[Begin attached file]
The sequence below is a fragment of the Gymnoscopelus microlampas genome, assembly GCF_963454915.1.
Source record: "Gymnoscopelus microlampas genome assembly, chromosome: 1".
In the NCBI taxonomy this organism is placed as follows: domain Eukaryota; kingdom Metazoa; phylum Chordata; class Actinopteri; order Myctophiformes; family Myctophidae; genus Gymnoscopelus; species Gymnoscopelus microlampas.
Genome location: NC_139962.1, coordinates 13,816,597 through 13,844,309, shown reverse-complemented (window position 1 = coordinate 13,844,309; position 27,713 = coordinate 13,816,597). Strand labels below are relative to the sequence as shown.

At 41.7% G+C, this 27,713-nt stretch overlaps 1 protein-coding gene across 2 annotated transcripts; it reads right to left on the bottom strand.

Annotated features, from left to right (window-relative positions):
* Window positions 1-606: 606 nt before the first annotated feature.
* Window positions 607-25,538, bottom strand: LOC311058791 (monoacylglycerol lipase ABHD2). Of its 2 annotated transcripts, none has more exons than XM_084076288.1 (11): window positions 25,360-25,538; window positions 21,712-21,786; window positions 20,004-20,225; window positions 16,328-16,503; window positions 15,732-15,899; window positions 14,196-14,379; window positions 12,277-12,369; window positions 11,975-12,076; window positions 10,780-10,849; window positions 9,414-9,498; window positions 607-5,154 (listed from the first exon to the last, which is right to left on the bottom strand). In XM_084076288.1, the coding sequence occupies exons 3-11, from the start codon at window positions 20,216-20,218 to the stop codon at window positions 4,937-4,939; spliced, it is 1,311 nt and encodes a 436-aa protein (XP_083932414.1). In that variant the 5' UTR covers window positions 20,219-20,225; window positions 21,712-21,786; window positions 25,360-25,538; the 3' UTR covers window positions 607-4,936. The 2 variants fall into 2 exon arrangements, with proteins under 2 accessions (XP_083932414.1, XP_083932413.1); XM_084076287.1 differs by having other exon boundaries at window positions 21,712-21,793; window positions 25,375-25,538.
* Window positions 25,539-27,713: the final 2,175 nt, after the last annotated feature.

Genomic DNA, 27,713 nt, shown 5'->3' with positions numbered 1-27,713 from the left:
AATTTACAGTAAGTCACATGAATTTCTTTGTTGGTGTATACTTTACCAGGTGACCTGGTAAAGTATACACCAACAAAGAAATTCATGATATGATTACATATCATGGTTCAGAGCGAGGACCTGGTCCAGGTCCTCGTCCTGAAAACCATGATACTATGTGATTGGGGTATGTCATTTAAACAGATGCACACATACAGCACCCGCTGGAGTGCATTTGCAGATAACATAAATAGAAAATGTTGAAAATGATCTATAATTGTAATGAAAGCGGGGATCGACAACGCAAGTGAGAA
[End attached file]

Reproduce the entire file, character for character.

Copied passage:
The sequence below is a fragment of the Gymnoscopelus microlampas genome, assembly GCF_963454915.1.
Source record: "Gymnoscopelus microlampas genome assembly, chromosome: 1".
In the NCBI taxonomy this organism is placed as follows: domain Eukaryota; kingdom Metazoa; phylum Chordata; class Actinopteri; order Myctophiformes; family Myctophidae; genus Gymnoscopelus; species Gymnoscopelus microlampas.
Genome location: NC_139962.1, coordinates 13,816,597 through 13,844,309, shown reverse-complemented (window position 1 = coordinate 13,844,309; position 27,713 = coordinate 13,816,597). Strand labels below are relative to the sequence as shown.

At 41.7% G+C, this 27,713-nt stretch overlaps 1 protein-coding gene across 2 annotated transcripts; it reads right to left on the bottom strand.

Annotated features, from left to right (window-relative positions):
* Window positions 1-606: 606 nt before the first annotated feature.
* Window positions 607-25,538, bottom strand: LOC311058791 (monoacylglycerol lipase ABHD2). Of its 2 annotated transcripts, none has more exons than XM_084076288.1 (11): window positions 25,360-25,538; window positions 21,712-21,786; window positions 20,004-20,225; window positions 16,328-16,503; window positions 15,732-15,899; window positions 14,196-14,379; window positions 12,277-12,369; window positions 11,975-12,076; window positions 10,780-10,849; window positions 9,414-9,498; window positions 607-5,154 (listed from the first exon to the last, which is right to left on the bottom strand). In XM_084076288.1, the coding sequence occupies exons 3-11, from the start codon at window positions 20,216-20,218 to the stop codon at window positions 4,937-4,939; spliced, it is 1,311 nt and encodes a 436-aa protein (XP_083932414.1). In that variant the 5' UTR covers window positions 20,219-20,225; window positions 21,712-21,786; window positions 25,360-25,538; the 3' UTR covers window positions 607-4,936. The 2 variants fall into 2 exon arrangements, with proteins under 2 accessions (XP_083932414.1, XP_083932413.1); XM_084076287.1 differs by having other exon boundaries at window positions 21,712-21,793; window positions 25,375-25,538.
* Window positions 25,539-27,713: the final 2,175 nt, after the last annotated feature.

Genomic DNA, 27,713 nt, shown 5'->3' with positions numbered 1-27,713 from the left:
AATTTACAGTAAGTCACATGAATTTCTTTGTTGGTGTATACTTTACCAGGTGACCTGGTAAAGTATACACCAACAAAGAAATTCATGATATGATTACATATCATGGTTCAGAGCGAGGACCTGGTCCAGGTCCTCGTCCTGAAAACCATGATACTATGTGATTGGGGTATGTCATTTAAACAGATGCACACATACAGCACCCGCTGGAGTGCATTTGCAGATAACATAAATAGAAAATGTTGAAAATGATCTATAATTGTAATGAAAGCGGGGATCGACAACGCAAGTGAGAA